The Network Time Protocol (NTP) is the standard protocol for time synchronization in the IT industry. It is widely used by servers, mobile devices, endpoints, and network devices, irrespective of their vendor. The latest version of NTP (version 4) is defined in RFC 5905.
The basic principles of time synchronization are pretty simple and straightforward. An NTP client sends a request to the NTP server, embedding the client’s own time. The NTP server replies back with their own time and the time when the packet was sent back. Based on these parameters, the NTP client can calculate the time difference between the clock of the NTP server and its own clock.
In most network environments, local devices synchronize time with a local server (like the Domain Controller in Windows environments). The local server, in turn, synchronizes its clock with reliable internet NTP servers.
How Does the NTP Amplification Attack Work
In the case of distributed denial of service attacks (DDoS), the attacker floods the victim with a large amount of network traffic. A successful attacker must provide more attack traffic than the target can handle. This is often difficult to accomplish using normal requests. An attacker needs to control a large number of machines that send requests to the target.
One of the most common and most effective techniques used for DDoS attacks is reflection/amplification. This type of attack relies on a certain request being much smaller than the reply. If the attacker can redirect a large number of such replies to the victim, they can do a lot of harm with few resources. There are multiple protocols and/or protocol implementations with vulnerabilities that allow them to be used as accessories for reflection/amplification, for example, DNS, SNMP v2, and NTP. However, some of them (including NTP) are more sought after by the attackers because of the high amplification factor.
The protocol also allows for requests that let NTP clients assess the quality of the NTP server (to know if they can trust its clock). This includes a set of commands used for monitoring purposes. One of these commands is monlist (
MON_GETLIST). When the NTP server receives a monlist command, it returns the list of most recent assets that have interacted with the server. A single NTP monlist request of around 250 bytes can cause the server to send back several kB of data. The reply is up to 200 times the size of the request. Therefore, an attacker with a 1 GB network interface can theoretically generate 200 GB of traffic by exploiting this command. This vulnerability is classified as CVE-2013-5211.
To exploit most reflection/amplification vulnerabilities, attackers must also use IP spoofing. If not, the large reply goes back to the attacker, so it makes no sense. The attacker sends a small request to the accessory server with a source IP address of the victim. The accessory server thinks that the request came from the victim, so it returns the large reply to the source address. A large number of such events causes a distributed denial of service.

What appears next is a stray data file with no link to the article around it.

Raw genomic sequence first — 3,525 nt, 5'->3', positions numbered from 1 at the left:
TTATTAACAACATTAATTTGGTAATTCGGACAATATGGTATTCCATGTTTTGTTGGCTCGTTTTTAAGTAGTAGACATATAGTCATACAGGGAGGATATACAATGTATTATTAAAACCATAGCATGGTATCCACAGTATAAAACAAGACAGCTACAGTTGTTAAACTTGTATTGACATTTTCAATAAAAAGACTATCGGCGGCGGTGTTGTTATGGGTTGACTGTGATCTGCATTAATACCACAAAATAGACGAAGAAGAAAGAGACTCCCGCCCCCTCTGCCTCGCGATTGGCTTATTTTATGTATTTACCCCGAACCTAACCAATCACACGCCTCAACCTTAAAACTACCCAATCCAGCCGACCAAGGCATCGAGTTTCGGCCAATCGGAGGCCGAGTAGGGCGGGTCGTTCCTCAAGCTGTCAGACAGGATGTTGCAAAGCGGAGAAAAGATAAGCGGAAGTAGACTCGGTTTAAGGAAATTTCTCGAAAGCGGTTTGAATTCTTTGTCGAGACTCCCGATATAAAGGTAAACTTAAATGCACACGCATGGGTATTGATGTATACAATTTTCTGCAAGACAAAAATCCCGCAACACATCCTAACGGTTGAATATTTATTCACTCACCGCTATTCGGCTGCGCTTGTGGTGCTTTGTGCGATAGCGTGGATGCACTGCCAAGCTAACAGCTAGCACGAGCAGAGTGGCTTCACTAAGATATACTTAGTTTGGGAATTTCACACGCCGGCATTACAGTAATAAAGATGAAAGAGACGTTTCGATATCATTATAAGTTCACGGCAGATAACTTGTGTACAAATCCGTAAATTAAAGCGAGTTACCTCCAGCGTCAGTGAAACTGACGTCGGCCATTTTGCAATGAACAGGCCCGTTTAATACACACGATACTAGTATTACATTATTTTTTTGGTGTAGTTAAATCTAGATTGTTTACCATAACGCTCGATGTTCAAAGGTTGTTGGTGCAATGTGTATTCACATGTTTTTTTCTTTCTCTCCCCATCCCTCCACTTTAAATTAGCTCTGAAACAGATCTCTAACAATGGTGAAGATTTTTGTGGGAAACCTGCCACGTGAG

How to Prevent NTP Reflection
The NTP reflection DDOS attack vector saw the biggest incidence increase in Q1 2014. After more than 5 years, there are still many vulnerable NTP servers available that can be used as amplifiers for NTP reflection attacks. According to the SISSDEN organization, in 2018 NTP reflection was still one of the most popular vectors amongst amplification attacks.
Most current implementations of the NTP protocol are not vulnerable because the monlist command is banned or reserved by default. However, older NTP daemons and custom configurations may expose this command to external parties. Therefore, if you have any NTP servers on your network, do the following:
- Scan your NTP server with a vulnerability scanner
- Upgrade the NTP daemon if a vulnerability has been detected
- If an upgrade is not possible, disable the monlist command or enforce that requests come from valid sources
If you do not run an NTP server but are worried that you may become a victim of an NTP reflection attack, do the following:
- Monitor NTP traffic; if there are UDP packet volume spikes on port 123, you may be under such an attack
- Prevent IP spoofing – make sure that the IP of your internet-facing assets cannot be spoofed by implementing security measures such as BCP 38
- Close UDP port 123 on your internet-facing assets if time synchronization is not required
*** This is a Security Bloggers Network syndicated blog from Web Security Blog – Acunetix authored by Tomasz Andrzej Nidecki. Read the original post at: http://feedproxy.google.com/~r/acunetixwebapplicationsecurityblog/~3/BW7lBn-LqyI/